Monday, March 11, 2013

An Accidental Meeting

I ran into a Loyola student last week.


It was about 11 a.m. on Wednesday. I was making a right turn from one multi-lane avenue into another and the student, in the lane to my left, turned right in a slightly wider arc at about the same time. The left front corner of my car creased the front and rear doors on his passenger side as he sped past me. My bumper and left fender suffered some damage, and both had splotches of paint rubbed from his car.

After we had parked and shaken our heads at the damages, he told me that he had been speeding to get to school.

“Loyola or Tulane,” I asked.


“What’s your major?”

“Music industry studies, but I’m also taking courses in music business.”

“I retired from Loyola a couple of years ago,” I volunteered. “I taught in mass comm.”

I gave him my name.

“Oh, yeah, geez. Now I know you,” he said, “You lectured on public speaking to my business communication class. You were awesome.”

That calmed the storm that had roiled my innards..

And seeing as how we had established our bond, he said, “I’m really sorry.”


I asked his name. “Timothy,” he said. (Why does no one under the age of 30 seem to have a last name?)

Both, we discovered are insured by State Farm. And while he called the company, I dialed 911.

Afterwards we looked at the damages again. “I know a guy who can pop that right out,” he said, looking at the long crease along his doors. Mine would have to go into a shop, certainly, but I didn’t know of a reputable one. And the shop would probably keep the car for a week, probably more. I swore under my breath.

I heard Timothy say, "This is my first accident." I silently swore again. Lucky me.

At least the weather was pleasant, and we took to the curb and made small talk. He told me about his dream to go on to law school and become an entertainment attorney. He also wants to buy a hat when he becomes an attorney and wear it to his office downtown as other attorneys do.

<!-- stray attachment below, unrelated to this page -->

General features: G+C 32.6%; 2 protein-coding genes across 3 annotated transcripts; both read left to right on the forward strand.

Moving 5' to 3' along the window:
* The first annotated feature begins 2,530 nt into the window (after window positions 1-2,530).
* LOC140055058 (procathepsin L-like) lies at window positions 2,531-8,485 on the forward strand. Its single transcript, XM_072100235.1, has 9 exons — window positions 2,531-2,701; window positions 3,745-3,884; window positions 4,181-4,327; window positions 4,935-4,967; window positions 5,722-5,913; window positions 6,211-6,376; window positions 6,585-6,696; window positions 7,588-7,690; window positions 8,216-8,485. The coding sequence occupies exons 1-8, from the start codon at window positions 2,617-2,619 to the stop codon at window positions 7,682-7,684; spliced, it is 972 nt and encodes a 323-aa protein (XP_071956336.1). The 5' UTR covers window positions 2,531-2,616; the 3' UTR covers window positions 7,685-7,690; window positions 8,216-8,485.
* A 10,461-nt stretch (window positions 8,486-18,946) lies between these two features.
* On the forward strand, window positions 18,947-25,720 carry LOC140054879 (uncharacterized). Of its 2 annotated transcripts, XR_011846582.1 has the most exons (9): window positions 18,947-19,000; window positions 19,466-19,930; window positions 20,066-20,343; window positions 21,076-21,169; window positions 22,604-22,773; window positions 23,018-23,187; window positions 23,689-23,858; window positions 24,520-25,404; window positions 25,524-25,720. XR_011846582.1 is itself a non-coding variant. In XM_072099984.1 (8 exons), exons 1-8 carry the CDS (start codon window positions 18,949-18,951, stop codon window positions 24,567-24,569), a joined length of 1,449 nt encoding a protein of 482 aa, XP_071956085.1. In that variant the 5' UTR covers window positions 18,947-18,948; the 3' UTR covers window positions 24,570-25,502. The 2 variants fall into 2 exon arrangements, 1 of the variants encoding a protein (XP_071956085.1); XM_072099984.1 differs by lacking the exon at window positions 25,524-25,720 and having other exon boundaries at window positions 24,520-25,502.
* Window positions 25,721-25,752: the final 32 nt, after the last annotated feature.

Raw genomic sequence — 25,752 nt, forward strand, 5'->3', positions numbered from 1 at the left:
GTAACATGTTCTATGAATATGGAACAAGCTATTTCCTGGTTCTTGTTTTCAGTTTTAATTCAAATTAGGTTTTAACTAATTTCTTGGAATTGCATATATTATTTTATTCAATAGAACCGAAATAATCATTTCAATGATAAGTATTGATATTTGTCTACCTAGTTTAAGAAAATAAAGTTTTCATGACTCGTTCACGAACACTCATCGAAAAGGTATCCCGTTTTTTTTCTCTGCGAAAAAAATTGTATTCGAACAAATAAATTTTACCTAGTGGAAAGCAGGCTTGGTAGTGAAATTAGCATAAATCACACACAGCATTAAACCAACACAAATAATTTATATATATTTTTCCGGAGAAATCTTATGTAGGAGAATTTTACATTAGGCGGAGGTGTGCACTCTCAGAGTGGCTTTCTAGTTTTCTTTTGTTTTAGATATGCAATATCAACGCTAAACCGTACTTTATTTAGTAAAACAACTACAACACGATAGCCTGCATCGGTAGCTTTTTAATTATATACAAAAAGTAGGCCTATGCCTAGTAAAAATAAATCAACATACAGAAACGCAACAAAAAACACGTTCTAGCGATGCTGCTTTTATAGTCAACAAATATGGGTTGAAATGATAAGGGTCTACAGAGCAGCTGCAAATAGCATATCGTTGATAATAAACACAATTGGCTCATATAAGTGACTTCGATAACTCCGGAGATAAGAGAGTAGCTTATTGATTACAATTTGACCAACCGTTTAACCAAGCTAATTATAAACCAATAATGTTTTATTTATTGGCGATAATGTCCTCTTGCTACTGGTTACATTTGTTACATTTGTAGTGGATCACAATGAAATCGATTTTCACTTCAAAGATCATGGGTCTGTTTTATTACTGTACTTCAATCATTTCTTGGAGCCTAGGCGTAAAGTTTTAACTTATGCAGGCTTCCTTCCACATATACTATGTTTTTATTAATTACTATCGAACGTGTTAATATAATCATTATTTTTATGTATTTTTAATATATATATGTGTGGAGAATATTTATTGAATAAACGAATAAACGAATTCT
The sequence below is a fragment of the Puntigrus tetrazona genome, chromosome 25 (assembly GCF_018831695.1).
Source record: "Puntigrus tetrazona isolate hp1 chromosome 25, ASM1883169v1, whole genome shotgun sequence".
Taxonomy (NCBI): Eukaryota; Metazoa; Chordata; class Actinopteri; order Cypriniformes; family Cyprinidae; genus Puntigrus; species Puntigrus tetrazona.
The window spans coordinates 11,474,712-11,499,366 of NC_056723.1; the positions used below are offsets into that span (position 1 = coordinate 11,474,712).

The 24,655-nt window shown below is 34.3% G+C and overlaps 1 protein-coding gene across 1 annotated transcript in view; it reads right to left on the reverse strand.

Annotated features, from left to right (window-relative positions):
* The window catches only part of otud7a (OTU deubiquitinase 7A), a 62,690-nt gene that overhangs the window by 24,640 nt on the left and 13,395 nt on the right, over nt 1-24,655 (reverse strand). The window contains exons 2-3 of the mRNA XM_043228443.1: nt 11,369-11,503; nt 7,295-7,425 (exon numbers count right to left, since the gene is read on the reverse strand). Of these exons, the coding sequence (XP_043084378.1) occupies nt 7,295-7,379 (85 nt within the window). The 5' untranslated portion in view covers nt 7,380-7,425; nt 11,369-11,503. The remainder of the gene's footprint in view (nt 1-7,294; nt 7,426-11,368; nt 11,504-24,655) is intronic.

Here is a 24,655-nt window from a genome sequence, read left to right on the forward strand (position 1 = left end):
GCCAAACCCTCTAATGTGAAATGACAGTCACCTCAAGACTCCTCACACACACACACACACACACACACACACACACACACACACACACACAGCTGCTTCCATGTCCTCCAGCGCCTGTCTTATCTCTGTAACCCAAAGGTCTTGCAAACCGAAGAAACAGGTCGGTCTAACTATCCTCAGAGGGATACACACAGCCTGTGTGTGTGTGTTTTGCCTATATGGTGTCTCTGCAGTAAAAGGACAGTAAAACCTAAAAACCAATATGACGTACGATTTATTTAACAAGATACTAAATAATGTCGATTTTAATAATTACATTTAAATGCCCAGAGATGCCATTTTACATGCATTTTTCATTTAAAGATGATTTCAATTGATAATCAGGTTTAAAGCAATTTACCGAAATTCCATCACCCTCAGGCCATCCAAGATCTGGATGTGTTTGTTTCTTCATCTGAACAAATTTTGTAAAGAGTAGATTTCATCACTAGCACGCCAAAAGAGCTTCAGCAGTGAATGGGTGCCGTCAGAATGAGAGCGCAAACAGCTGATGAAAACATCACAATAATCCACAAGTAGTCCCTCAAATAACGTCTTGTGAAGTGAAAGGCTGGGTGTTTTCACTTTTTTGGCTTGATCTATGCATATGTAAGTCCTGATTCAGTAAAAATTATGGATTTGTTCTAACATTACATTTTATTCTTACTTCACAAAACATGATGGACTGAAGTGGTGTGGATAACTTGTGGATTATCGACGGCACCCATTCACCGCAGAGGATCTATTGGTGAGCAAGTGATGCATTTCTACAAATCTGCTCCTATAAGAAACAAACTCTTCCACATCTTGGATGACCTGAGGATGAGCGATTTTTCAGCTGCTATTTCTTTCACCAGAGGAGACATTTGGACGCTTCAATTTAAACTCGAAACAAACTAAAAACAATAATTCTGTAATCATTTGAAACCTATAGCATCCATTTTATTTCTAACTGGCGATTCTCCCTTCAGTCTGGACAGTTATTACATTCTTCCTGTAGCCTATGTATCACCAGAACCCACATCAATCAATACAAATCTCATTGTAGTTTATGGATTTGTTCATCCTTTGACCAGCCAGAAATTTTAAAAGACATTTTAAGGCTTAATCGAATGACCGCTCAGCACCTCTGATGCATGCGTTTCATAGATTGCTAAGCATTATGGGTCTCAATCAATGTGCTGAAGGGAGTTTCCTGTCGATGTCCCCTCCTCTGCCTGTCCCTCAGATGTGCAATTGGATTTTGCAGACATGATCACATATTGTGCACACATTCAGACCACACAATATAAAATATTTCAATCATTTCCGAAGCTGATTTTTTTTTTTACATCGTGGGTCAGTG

“Hats are coming back, I think,” he said. “I see lots of men wearing them. When did they go out of fashion?”

I said that President Kennedy didn’t like to wear hats, and that set a style for younger men.

“What about that president before him?” he asked. I forget his name.”

“Eisenhower. He wore hats, like most men of his time.”

“A hat will keep me from getting dandruff from the sun beating down on my head, too,” he said, and he bent his head and parted a swatch of thick, black hair. He did not have dandruff.

We talked about all the potholes that pockmark New Orleans’ streets, the broken streetlights, the city’s broken infrastructure generally, its underclass and their housing, the failure of office holders to improve conditions. And so we killed little more than an hour, and during that time no squad cars drove past the intersection in any direction. We remarked on that, too, because the intersection is near a relatively high crime area, and it is rare not to see one.

I did see a small car make the same illegal turn. It had the State Farm logo and an agent's name painted on the door.

 Nearly an hour and a half had gone by when a parade of some five or six squad cars drove past us.

“Must be heading from the donut shop to lunch,” I quipped. Timothy laughed. Another point for him.

All the drivers ignored my waving—all but the last, and I think he must have been the officer who had been sent to the scene after my call.

We gave him our licenses and registration and insurance cards. He handed us forms on which to describe the circumstances. That’s an improvement, I thought. Some years back, when one of my daughters was involved in an accident, the officer listened to the versions she and the other driver gave him and wrote the report. It would have received a D for spelling, grammar and composition from a sixth grade teacher. A generous sixth grade teacher.

Timothy and I gave the officer our completed forms, and he told me they matched in the important particulars. He gave Timothy a ticket for “improper lane usage” and handed back our credentials.

It was close to one o’clock.

Timothy and I shook hands. Neither of us said it had been nice to see the other again. Then he drove off to campus and, I can only suppose, to explain his absence to his professor. I drove home to explain my tardiness to the missus.

1 comment:

beatstalkingtomyself said...

I hope Timothy reads this and enjoys it half as much as I did.